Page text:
Thursday, August 17, 2017

Book Review and GIVEAWAY: The Address, by Fiona Davis {ends 8/27}

Review by: Karen Doerr

“You must have seen many changes during your stay here.”
“More than you know. This place used to have a tenants’ dining room, down on the main floor, though the food got less interesting after the war, and they eventually closed it down. By then the tailor had moved out, as had the laundry and maid service. No one valued what a special place this was. In the sixties, I remember, before it became a co-op, you could rent a seventeen-room apartment with six bathrooms and eight working fireplaces for six hundred and fifty bucks a month.”

I had a hard time putting this book down. This is my first experience with Fiona Davis’ work. According to an interview, she was influenced by the Goethe quote “Music is liquid architecture; architecture is frozen music.” The author added another layer to this by turning the architecture of The Dakota into prose.

Book Review and GIVEAWAY: The Address, by Fiona Davis
Official Synopsis:
After a failed apprenticeship, working her way up to head housekeeper of a posh London hotel is more than Sara Smythe ever thought she’d make of herself. But when a chance encounter with Theodore Camden, one of the architects of the grand New York apartment house The Dakota, leads to a job offer, her world is suddenly awash in possibility—no mean feat for a servant in 1884. The opportunity to move to America, where a person can rise above one’s station. The opportunity to be the female manager of The Dakota, which promises to be the greatest apartment house in the world. And the opportunity to see more of Theo, who understands Sara like no one else...and is living in The Dakota with his wife and three young children.

In 1985, Bailey Camden is desperate for new opportunities. Fresh out of rehab, the former party girl and interior designer is homeless, jobless, and penniless. Two generations ago, Bailey’s grandfather was the ward of famed architect Theodore Camden. But the absence of a genetic connection means Bailey won’t see a dime of the Camden family’s substantial estate. Instead, her “cousin” Melinda—Camden’s biological great-granddaughter—will inherit almost everything. So when Melinda offers to let Bailey oversee the renovation of her lavish Dakota apartment, Bailey jumps at the chance, despite her dislike of Melinda’s vision. The renovation will take away all the character and history of the apartment Theodore Camden himself lived in...and died in, after suffering multiple stab wounds by a madwoman named Sara Smythe, a former Dakota employee who had previously spent seven months in an insane asylum on Blackwell’s Island.

One hundred years apart, Sara and Bailey are both tempted by and struggle against the golden excess of their respective ages—for Sara, the opulence of a world ruled by the Astors and Vanderbilts; for Bailey, the free-flowing drinks and cocaine in the nightclubs of New York City—and take refuge and solace in the Upper West Side’s gilded fortress. But a building with a history as rich—and often tragic—as The Dakota’s can’t hold its secrets forever, and what Bailey discovers in its basement could turn everything she thought she knew about Theodore Camden—and the woman who killed him—on its head.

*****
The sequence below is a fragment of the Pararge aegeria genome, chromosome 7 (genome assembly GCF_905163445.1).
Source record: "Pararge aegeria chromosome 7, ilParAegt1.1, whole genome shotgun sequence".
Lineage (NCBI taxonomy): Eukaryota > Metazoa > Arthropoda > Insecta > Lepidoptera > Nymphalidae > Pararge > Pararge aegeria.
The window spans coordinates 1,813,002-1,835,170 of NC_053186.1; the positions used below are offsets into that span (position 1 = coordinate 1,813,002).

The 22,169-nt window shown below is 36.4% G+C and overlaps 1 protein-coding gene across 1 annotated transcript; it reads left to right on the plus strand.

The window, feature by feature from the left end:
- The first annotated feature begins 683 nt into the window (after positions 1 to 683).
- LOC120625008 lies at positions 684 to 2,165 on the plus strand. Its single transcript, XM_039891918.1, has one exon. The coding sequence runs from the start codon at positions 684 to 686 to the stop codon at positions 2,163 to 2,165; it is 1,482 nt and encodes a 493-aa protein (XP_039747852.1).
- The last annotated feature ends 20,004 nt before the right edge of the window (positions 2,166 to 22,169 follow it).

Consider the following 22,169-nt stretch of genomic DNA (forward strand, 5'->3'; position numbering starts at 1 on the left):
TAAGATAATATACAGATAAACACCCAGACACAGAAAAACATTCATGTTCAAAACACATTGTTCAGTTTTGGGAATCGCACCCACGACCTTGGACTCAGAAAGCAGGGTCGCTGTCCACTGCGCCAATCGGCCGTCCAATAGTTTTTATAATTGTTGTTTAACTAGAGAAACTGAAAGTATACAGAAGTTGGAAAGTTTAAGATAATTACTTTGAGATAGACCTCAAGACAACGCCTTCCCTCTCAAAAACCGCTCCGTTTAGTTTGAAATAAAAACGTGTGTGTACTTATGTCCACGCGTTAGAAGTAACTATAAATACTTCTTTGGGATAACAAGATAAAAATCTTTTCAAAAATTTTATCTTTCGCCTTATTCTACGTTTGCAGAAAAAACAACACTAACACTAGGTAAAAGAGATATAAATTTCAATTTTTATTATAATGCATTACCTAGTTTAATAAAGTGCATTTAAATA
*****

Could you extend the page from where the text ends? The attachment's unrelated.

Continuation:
If somebody had told me I’d enjoy a book based around a building in New York, I would have thought that they were nuts. I had never heard of The Dakota before this, although I took some time to read over its history after I finished The Address. While I enjoy historical fiction, I tend to stay with the stories based around more famous periods of time.

The author sets up two timelines, one from the 1880’s and the other from the 1980’s. One could argue that the death of John Lennon, which happened in 1980, is the Dakota’s greatest claim to fame. However, I found the older setting more interesting. Maybe it’s due to my lack of knowledge about this era in general, but I found myself drinking in every little detail about a world where the Upper West Side is considered the middle of nowhere. While I did find the modern story arc more relatable, I rushed through those chapters trying to get back the more alien world of the 1880’s. But one does not need to be a history nerd to enjoy it. I would recommend this book to anyone who, at some point, felt like they were in a situation that they did not deserve.

My only complaint about The Address was how one timeline got a fairy tale ending. We went into the story knowing that one of the main characters would have a tragic outcome, so I can understand why the author would want the other be a contrast. However, both have a very extravagant feeling to them. I think a sharper distinction would have been made had the more upbeat ending been a bit more realistic and less sunshine and roses.

4 stars out of 5.
{Click here to purchase}

Karen K. Doerr is a vocal advocate of the “It’s Called Soda, Not Pop” movement of Southeast Michigan. She can usually be found in Korean barbecue restaurants.


One of my lucky readers will win a hardcover copy of The Address!

Enter via the widget below. Giveaway will end on Sunday, August 27th, at 11:59pm EST, and winner will be notified the next day via email and have 24 hours to respond, or an alternate winner will be chosen.

U.S. residents only, please.

Good luck!

Hardcover copy of The Address


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